Do this research and similar publications such as Surrendering to Silence that designed to map the presence of and elements related to self-censorship in professional and personal expression by journalists can show the reason for the lack of Female Transgressive Writers?
Conclusion: Female Identity
What I can say is that first thing first, screw society, right?! I agree this type of writing takes a lot out of you and men are braver, historically trained to be, to put themselves out there than women. Well for me it's that sense of internal self-censorship when I go back and read my stories and I am disturbed that I am harboring a lot of that darkness within me. It makes me ask myself, what my mother think? (well, tradition sucks!) what will my students think (the bloody social norms and 'teacher' etiquette) and what everyone who reads thinks about my sanity?
The word transgression clashed with contemporary gendered mores has rarely been used to expose the various ways of some women’s subjectivities and actions. Transgressive women can be found in literature throughout history, but as we move more toward modernity, transgressions become less impressive. Max Fincher claims that transgressive women in Gothic literature showed "certain gender characteristics to unsettle patriarchal order" (source). Females showing male characteristics such as lust and power "become a way authors such as Matthew Lewis and George Thompson can critique the imbalance of power in their societies." (source)
As a Transgressive Fiction writer, you can show your readers how female transgression begins to create a true female identity such as what the writers did by creating characters like Matilda in Lewis’ The Monk (1796) and Josephine Franklin in Thompson’s City Crimes (1849). Such texts help readers explore a new, alternate female identity that overthrows idealized stereotypes while also considering other functions of the transgressive female body.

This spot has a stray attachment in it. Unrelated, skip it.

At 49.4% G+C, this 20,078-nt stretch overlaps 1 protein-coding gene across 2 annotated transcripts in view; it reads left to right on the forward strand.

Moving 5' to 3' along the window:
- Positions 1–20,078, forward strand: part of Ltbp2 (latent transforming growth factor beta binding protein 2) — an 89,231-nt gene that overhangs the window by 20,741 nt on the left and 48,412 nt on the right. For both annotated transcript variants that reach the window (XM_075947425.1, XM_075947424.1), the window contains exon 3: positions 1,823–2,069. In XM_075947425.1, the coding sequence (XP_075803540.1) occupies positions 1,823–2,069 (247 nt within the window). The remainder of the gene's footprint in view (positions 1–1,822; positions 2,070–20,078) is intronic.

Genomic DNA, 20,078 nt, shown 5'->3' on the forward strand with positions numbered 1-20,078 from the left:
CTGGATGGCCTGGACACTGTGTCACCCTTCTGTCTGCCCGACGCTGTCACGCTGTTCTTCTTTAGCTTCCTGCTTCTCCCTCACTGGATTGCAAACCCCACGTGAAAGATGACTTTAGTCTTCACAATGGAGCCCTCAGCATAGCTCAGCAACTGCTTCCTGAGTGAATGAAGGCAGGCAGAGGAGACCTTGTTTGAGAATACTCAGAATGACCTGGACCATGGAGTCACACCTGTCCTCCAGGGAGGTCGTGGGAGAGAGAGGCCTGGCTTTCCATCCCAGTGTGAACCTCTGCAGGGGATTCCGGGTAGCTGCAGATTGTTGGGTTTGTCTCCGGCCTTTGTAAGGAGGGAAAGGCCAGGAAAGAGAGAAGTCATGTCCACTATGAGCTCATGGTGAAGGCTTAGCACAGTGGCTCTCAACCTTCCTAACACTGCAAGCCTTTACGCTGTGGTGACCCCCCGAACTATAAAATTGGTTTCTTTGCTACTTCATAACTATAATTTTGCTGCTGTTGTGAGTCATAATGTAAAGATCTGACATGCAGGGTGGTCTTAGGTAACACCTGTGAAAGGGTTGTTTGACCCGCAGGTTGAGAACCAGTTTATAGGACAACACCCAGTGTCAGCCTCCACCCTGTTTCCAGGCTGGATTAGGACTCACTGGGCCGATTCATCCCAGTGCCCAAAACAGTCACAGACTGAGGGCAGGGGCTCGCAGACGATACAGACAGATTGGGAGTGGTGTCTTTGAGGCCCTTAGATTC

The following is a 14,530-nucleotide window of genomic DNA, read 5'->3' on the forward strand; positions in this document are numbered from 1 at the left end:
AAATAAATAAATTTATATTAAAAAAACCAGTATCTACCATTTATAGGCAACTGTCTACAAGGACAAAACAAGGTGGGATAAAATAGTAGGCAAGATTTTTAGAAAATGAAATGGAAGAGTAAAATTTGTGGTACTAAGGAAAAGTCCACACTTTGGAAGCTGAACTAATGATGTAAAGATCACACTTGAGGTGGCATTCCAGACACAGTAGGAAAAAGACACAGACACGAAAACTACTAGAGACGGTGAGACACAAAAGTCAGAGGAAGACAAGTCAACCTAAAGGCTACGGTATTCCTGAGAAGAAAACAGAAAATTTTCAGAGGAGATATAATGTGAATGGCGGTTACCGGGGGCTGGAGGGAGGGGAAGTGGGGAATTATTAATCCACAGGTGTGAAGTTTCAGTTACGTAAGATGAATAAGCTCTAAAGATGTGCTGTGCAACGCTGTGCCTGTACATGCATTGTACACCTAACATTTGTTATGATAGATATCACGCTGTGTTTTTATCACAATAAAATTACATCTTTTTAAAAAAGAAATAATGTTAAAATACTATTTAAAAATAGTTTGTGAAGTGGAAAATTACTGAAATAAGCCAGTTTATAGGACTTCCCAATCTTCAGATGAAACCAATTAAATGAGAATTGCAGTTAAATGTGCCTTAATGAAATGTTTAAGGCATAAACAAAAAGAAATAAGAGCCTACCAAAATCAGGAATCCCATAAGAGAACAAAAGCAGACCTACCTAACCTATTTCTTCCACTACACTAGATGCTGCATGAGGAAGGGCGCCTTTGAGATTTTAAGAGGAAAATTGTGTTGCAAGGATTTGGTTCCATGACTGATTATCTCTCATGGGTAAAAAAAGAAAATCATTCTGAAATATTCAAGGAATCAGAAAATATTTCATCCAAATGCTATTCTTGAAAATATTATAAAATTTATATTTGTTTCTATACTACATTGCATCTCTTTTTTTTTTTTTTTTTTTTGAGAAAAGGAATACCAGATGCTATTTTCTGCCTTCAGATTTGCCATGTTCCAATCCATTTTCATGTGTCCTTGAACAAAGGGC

Transgressive fiction can contribute to adding a new dimension to the history of distressed post-Great War attitudes to gender and morality and feminist history. As Bland successfully demonstrating that "the figure of the flapper was a personification of the upheavals of the time. She “carried” a series of fears and anxieties about modernity and the instabilities of gender, class, race and national identity" (Modern Women on Trial, p. 218). In this book, Bland through trials and the sensationalized reports, with all their projections, accidentally shows the hidden aspects of women’s private lives, such as their ignorance of menstruation and their interest in thrill-seeking.
This is where you can extend to political criticism of female positions in society and show the fear of female sexuality. Matilda and Josephine’s transgressive female bodies create a space for women who desire to live outside of the boundaries of heteronormative domestic culture as an alternate space. Transgressive writing, allow you to unsettle the social order and to question what is proper, and critique political order in reality. "Considering critical texts also reveals that through their transgression, Matilda and Josephine create an alternate space for the feminine body." (source) This allows women to develop a real identity in literature, "overthrowing sentimental, idealized, domestic stereotypes." (Ibid.) It's an option that offers women agency. By gaining agency, women can begin to aspire to be who they truly are.
In undertaking the interview, de Beauvoir had understood that it would be broadcast on Canadian national television by Radio-Canada on 13th November 1959. However, the Canadian Catholic church pressured the television chain into censoring the material, which would otherwise be broadcasting de Beauvoir’s view that ‘le mariage équivaut à un esclavage’ (Société Radio-Canada, 2009), and other equally provoking opinions regarding sexual promiscuity which during this period were too risky for the chain to diffuse. Consequently, the interview was never fully broadcast on television, even after de Beauvoir’s death, and can only be found online in the archives of Radio-Canada. (source)